For many years leading up to 2007, interest rates were very low in Western countries and money was cheap. Banks needed to lend as much as they could if they were going to make the level of profits that they were used to. So some banks, especially in the USA, lent to poorer people, who had less chance of paying back their loans than the banks' traditional customers. To manage the risk, banks invented new and complex ways to lend.
They also invented new ways to package up these debts. This involved turning loans that could not be traded, into a type of security that could be traded. This allowed these debts to be spread out to other banks, so they did not feel so exposed to the risk. Eventually no one really knew who was lending what to whom.
The lending looked safe because it was in the form of mortgages on people's homes. People were buying lots of goods, Western economies were growing, inflation was low and there were cheap goods to purchase from China and other emerging economies. People's jobs seemed safe and the price of property kept rising. So people kept borrowing more and more against their houses, and spending more.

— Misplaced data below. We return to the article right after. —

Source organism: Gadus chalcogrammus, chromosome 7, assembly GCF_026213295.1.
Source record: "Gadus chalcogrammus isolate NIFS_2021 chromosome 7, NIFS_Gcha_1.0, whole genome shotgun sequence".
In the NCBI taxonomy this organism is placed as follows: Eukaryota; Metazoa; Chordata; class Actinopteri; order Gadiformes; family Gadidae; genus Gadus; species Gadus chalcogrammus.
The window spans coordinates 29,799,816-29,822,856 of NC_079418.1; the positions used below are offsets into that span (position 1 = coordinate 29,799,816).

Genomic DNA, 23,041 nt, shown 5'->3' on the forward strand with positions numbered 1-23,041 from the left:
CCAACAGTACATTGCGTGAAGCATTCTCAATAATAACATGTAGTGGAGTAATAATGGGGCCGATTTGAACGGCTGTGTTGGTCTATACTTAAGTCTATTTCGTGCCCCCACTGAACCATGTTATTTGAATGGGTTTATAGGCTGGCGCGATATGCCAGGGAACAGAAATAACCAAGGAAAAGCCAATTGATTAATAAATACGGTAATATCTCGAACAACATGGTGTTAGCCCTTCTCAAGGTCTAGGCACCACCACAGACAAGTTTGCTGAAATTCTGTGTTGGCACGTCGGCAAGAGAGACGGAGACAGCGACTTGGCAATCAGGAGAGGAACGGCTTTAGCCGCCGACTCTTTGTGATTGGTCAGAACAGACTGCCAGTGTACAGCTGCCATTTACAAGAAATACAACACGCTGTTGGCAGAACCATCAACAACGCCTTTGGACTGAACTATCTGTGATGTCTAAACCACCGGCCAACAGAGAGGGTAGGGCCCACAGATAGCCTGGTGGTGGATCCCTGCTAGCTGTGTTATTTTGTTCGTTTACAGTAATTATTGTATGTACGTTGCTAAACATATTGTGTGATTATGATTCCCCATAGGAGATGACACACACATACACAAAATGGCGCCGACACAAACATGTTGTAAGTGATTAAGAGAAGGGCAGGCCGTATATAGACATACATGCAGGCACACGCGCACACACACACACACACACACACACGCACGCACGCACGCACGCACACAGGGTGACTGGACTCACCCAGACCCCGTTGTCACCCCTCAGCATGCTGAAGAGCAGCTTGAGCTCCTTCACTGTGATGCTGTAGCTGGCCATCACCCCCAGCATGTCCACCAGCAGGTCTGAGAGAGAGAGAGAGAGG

But there was a catch. As the emerging economies became richer they spent more in world resources such as oil, metals and meat. So, costs and prices began to creep up, and inflation began to rise in some Western countries.
The poorest people who had taken out loans (known as sub prime loans) against their homes, found it hard to pay them back. If they defaulted, their houses were taken from them and sold. With more houses for sale, the prices stopped rising and began to drop.
Suddenly banks realised that many of the loans they had made might not be paid back. However, because of the complex nature of modern lending, they had no idea how many of these loans they had. They also had no idea which other banks had a lot of bad debt (which became known as toxic assets). So they became very cautious about lending to one another in the interbank market.
Immediately some banks found themselves in deep trouble, because they depended upon the lending between banks to keep solvent from day to day. One of these banks was the mighty American bank, Lehman Brothers. A shock wave rushed around the world: if Lehman could go under, any bank could. Banks stopped lending to one another completely - and this sent other banks into a tailspin.
A full-scale banking crisis was only averted when the British and American governments stepped in. In Britain, three major banks - Northern Rock, RBS and Lloyds-TSB had to be rescued.
Although a catastrophic meltdown in the money markets was avoided, banks stayed cautious about lending. They still did not know how many of their loans were unlikely to be repaid.